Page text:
Development and characterization of calcium phosphate and α/β chitosan biocomposites for bone tissue engineering
|dc.contributor.advisor||Bekhit, Alaa El-Din Ahmed|
|dc.identifier.citation||Shavandi, M. (2017). Development and characterization of calcium phosphate and α/β chitosan biocomposites for bone tissue engineering (Thesis, Doctor of Philosophy). University of Otago. Retrieved from http://hdl.handle.net/10523/7138||en|
|dc.description.abstract||Since bone is the second most replaced tissue in the human body after blood hence, tissue engineering has been an active research field to investigate possible alternatives for natural bone. Bone is a living tissue that consists of organic and inorganic materials. The organic phase is mainly collagen, and the calcium phosphate compounds that comprise the inorganic phase are known as apatite. This research investigated the potential use of marine waste, such as, mussel shells and squid pens, for the production of biocomposites for tissues engineering. It is envisaged that this approach will add-value to these waste streams as well as improve the environmental impact in terms of the waste management of these materials. With a unique macro and micro structure, to some extent, natural bone has the ability to repair and renew itself. Therefore, bone substitutes with specific pore size, porosity, and biocompatibility that can mimic the natural bone physicochemical properties are required for bone grafting. Hydroxyapatite (HA) and β-tricalcium phosphate (β-TCP) are biocompatible calcium phosphate (CaP) materials which can mimic the inorganic phase of the bone, and so extensive research has taken place to reveal the potential of CaP with respect to bone grafting applications. There is a constant demand for producing high purity CaP with the physicochemical properties that are close to the apatite crystals in natural bone. Firstly, this thesis investigated the feasibility of using microwave irradiation to convert waste Green mussel shells (GMS) (Perna canaliculus) to CaP compounds for biomedical application. Therefore, HA and β-TCP were synthesised from the shells and were chemically, compositionally and structurally characterized and compared with commercial samples of HA and β-TCP. The synthesized β-TCP powders were observed to have a spherical morphology with a length in the range of 100-150 nm while the HA powders showed a rod-like crystalline with length in the range of 30-70 nm. Even though the apatite (CaP) phase of the bone provides the inorganic framework, the bone also has an organic phase therefore the second component of the thesis is related to the synthesis and characterization of the two different chitosan from various sources (crab chitosan (CHC) and arrow squid pen chitosan (CHS)) as the proposed organic phase. Compared to CHC, squid pen chitosan (CHS) had a significantly (P < 0.05) higher viscosity, water and fat binding capacity. Compared to CHC, CHS also had a low packing crystallographic structure and a lower crystallinity index which makes it more susceptible to irradiation. Consequently, this may result in a different structure and different functional properties. In the third phase, the chitosans and the CaP compounds were incorporated in the fabrication of biocomposites. Three biocomposites were prepared using each chitosan and the synthesised CaP from mussel shells, with weight ratios of 20/10/70 to 30/20/50 and 40/30/30 (chitosan/HA/β-TCP wt%). These biocomposites were chemically cross-linked using tripolyphosphate (TPP) and were frozen at -20°C, -80°C or -196°C. The physicomechanical properties, including structural morphology, biodegradation rate, and bioactivity of the biocomposites were investigated. The samples that were frozen at -196°C were not suitable for further investigation as they were too fragile. It was found that with an increase in the weight ratio of HA to β-TCP from 30% to 70%, the Young’s modulus of the biocomposites was increased while the porosity of the biocomposites was decreased. After 28 days of incubation in a physiological solution, the biocomposite with the highest weight ratio of HA to β-TCP showed lower biodegradation (13%) compared with the weight losses of 15% and 17% of the two biocomposites with a lower weight ratio of HA to β-TCP. The CHS composites were found to have a higher porosity (62%) compared to the CHC composites (porosity 42%) and better mechanical properties. The results of this study indicated that the biocomposites produced at -20°C had higher mechanical properties and lower degradation rate compared with -80°C. The experimental results obtained in this study suggest that CaP compounds (HA and β-TCP) with proper physiochemical properties suitable for bone tissue engineering application can be produced from the GMS using the microwave irradiation technique. In addition, it was observed that the squid pen chitosan is a potential alternative for crab shell chitosan for bone regeneration applications. In vitro investigations showed that the biocomposites were cytocompatible and supported the growth of L929 and Saos2 cells. The biocomposites are potential candidates for bone-tissue regeneration.|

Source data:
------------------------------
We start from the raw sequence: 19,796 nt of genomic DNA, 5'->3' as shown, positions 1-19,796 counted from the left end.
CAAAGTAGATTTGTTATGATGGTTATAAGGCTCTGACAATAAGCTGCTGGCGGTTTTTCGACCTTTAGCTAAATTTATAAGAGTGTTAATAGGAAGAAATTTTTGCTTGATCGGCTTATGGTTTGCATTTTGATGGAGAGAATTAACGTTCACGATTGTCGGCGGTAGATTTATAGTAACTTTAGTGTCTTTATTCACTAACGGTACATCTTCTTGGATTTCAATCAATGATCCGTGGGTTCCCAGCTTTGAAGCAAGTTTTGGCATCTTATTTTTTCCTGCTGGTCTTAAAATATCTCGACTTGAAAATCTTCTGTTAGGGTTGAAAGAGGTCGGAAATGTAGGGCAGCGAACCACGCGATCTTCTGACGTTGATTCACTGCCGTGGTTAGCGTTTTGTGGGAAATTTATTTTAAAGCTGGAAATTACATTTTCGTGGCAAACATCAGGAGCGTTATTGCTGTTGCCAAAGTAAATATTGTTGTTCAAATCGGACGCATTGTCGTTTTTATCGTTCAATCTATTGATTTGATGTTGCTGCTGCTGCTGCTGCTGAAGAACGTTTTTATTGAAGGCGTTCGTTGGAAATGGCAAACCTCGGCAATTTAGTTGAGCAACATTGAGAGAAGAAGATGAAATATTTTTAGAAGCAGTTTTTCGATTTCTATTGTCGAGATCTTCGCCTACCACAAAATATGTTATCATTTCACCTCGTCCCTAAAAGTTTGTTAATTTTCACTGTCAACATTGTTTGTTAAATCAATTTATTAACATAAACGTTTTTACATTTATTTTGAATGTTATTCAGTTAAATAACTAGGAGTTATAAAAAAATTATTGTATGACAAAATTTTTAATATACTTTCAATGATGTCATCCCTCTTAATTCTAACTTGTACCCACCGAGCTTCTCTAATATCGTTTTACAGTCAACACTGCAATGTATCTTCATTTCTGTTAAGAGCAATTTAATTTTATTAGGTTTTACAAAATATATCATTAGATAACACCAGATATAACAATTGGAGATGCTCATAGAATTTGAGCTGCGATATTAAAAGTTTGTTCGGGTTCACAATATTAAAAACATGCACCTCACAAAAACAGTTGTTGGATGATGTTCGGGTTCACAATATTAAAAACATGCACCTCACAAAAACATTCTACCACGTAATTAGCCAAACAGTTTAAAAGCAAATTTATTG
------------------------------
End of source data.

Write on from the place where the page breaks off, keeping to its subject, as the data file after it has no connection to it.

|dc.publisher||University of Otago|
|dc.rights||All items in OUR Archive are provided for private study and research purposes and are protected by copyright with all rights reserved unless otherwise indicated.|
|dc.title||Development and characterization of calcium phosphate and α/β chitosan biocomposites for bone tissue engineering|
|thesis.degree.name||Doctor of Philosophy|
|thesis.degree.grantor||University of Otago|
Files in this item
There are no files associated with this item.
This item is not available in full-text via OUR Archive.
If you would like to read this item, please apply for an inter-library loan from the University of Otago via your local library.
If you are the author of this item, please contact us if you wish to discuss making the full text publicly available.